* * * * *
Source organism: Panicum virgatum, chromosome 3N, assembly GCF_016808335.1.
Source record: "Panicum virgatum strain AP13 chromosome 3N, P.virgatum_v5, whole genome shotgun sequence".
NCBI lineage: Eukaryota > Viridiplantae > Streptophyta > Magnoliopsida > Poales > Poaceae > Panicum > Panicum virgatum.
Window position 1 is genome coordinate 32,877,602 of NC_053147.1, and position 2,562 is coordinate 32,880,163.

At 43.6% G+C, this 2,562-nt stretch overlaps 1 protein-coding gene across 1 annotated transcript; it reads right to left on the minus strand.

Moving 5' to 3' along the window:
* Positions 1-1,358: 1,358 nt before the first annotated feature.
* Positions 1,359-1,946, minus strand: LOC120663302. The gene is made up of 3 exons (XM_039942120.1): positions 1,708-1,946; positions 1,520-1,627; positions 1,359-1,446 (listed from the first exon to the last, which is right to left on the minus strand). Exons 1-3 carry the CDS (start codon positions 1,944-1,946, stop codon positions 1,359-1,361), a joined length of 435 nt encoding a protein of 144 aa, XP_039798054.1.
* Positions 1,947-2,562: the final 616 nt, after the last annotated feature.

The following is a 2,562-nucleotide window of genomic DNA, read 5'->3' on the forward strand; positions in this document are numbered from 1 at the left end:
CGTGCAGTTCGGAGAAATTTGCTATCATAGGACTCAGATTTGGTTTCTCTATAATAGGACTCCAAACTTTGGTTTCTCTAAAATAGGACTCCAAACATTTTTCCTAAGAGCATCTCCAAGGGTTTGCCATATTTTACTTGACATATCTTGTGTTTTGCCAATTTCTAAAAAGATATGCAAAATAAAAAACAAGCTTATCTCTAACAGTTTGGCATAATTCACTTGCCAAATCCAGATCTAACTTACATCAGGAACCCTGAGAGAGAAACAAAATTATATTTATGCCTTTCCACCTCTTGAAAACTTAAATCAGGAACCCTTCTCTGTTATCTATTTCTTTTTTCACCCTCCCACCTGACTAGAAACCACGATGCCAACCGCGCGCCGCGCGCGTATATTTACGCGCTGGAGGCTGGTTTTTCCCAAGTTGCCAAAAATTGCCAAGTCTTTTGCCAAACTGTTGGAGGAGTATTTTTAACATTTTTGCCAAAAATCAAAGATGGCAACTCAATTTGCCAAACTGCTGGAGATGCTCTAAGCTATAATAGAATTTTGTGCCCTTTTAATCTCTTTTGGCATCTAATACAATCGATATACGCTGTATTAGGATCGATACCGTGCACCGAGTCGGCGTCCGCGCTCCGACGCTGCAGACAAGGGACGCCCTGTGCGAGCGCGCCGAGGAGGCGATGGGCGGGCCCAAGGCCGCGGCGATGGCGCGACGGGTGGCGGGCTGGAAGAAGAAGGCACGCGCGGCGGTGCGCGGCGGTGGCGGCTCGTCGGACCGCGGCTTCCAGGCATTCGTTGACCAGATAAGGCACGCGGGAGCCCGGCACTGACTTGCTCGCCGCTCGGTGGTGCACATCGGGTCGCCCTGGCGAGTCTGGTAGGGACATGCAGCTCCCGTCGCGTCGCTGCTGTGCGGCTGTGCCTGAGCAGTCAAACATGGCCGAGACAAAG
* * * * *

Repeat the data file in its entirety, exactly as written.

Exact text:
Source organism: Panicum virgatum, chromosome 3N, assembly GCF_016808335.1.
Source record: "Panicum virgatum strain AP13 chromosome 3N, P.virgatum_v5, whole genome shotgun sequence".
NCBI lineage: Eukaryota > Viridiplantae > Streptophyta > Magnoliopsida > Poales > Poaceae > Panicum > Panicum virgatum.
Window position 1 is genome coordinate 32,877,602 of NC_053147.1, and position 2,562 is coordinate 32,880,163.

At 43.6% G+C, this 2,562-nt stretch overlaps 1 protein-coding gene across 1 annotated transcript; it reads right to left on the minus strand.

Moving 5' to 3' along the window:
* Positions 1-1,358: 1,358 nt before the first annotated feature.
* Positions 1,359-1,946, minus strand: LOC120663302. The gene is made up of 3 exons (XM_039942120.1): positions 1,708-1,946; positions 1,520-1,627; positions 1,359-1,446 (listed from the first exon to the last, which is right to left on the minus strand). Exons 1-3 carry the CDS (start codon positions 1,944-1,946, stop codon positions 1,359-1,361), a joined length of 435 nt encoding a protein of 144 aa, XP_039798054.1.
* Positions 1,947-2,562: the final 616 nt, after the last annotated feature.

The following is a 2,562-nucleotide window of genomic DNA, read 5'->3' on the forward strand; positions in this document are numbered from 1 at the left end:
CGTGCAGTTCGGAGAAATTTGCTATCATAGGACTCAGATTTGGTTTCTCTATAATAGGACTCCAAACTTTGGTTTCTCTAAAATAGGACTCCAAACATTTTTCCTAAGAGCATCTCCAAGGGTTTGCCATATTTTACTTGACATATCTTGTGTTTTGCCAATTTCTAAAAAGATATGCAAAATAAAAAACAAGCTTATCTCTAACAGTTTGGCATAATTCACTTGCCAAATCCAGATCTAACTTACATCAGGAACCCTGAGAGAGAAACAAAATTATATTTATGCCTTTCCACCTCTTGAAAACTTAAATCAGGAACCCTTCTCTGTTATCTATTTCTTTTTTCACCCTCCCACCTGACTAGAAACCACGATGCCAACCGCGCGCCGCGCGCGTATATTTACGCGCTGGAGGCTGGTTTTTCCCAAGTTGCCAAAAATTGCCAAGTCTTTTGCCAAACTGTTGGAGGAGTATTTTTAACATTTTTGCCAAAAATCAAAGATGGCAACTCAATTTGCCAAACTGCTGGAGATGCTCTAAGCTATAATAGAATTTTGTGCCCTTTTAATCTCTTTTGGCATCTAATACAATCGATATACGCTGTATTAGGATCGATACCGTGCACCGAGTCGGCGTCCGCGCTCCGACGCTGCAGACAAGGGACGCCCTGTGCGAGCGCGCCGAGGAGGCGATGGGCGGGCCCAAGGCCGCGGCGATGGCGCGACGGGTGGCGGGCTGGAAGAAGAAGGCACGCGCGGCGGTGCGCGGCGGTGGCGGCTCGTCGGACCGCGGCTTCCAGGCATTCGTTGACCAGATAAGGCACGCGGGAGCCCGGCACTGACTTGCTCGCCGCTCGGTGGTGCACATCGGGTCGCCCTGGCGAGTCTGGTAGGGACATGCAGCTCCCGTCGCGTCGCTGCTGTGCGGCTGTGCCTGAGCAGTCAAACATGGCCGAGACAAAG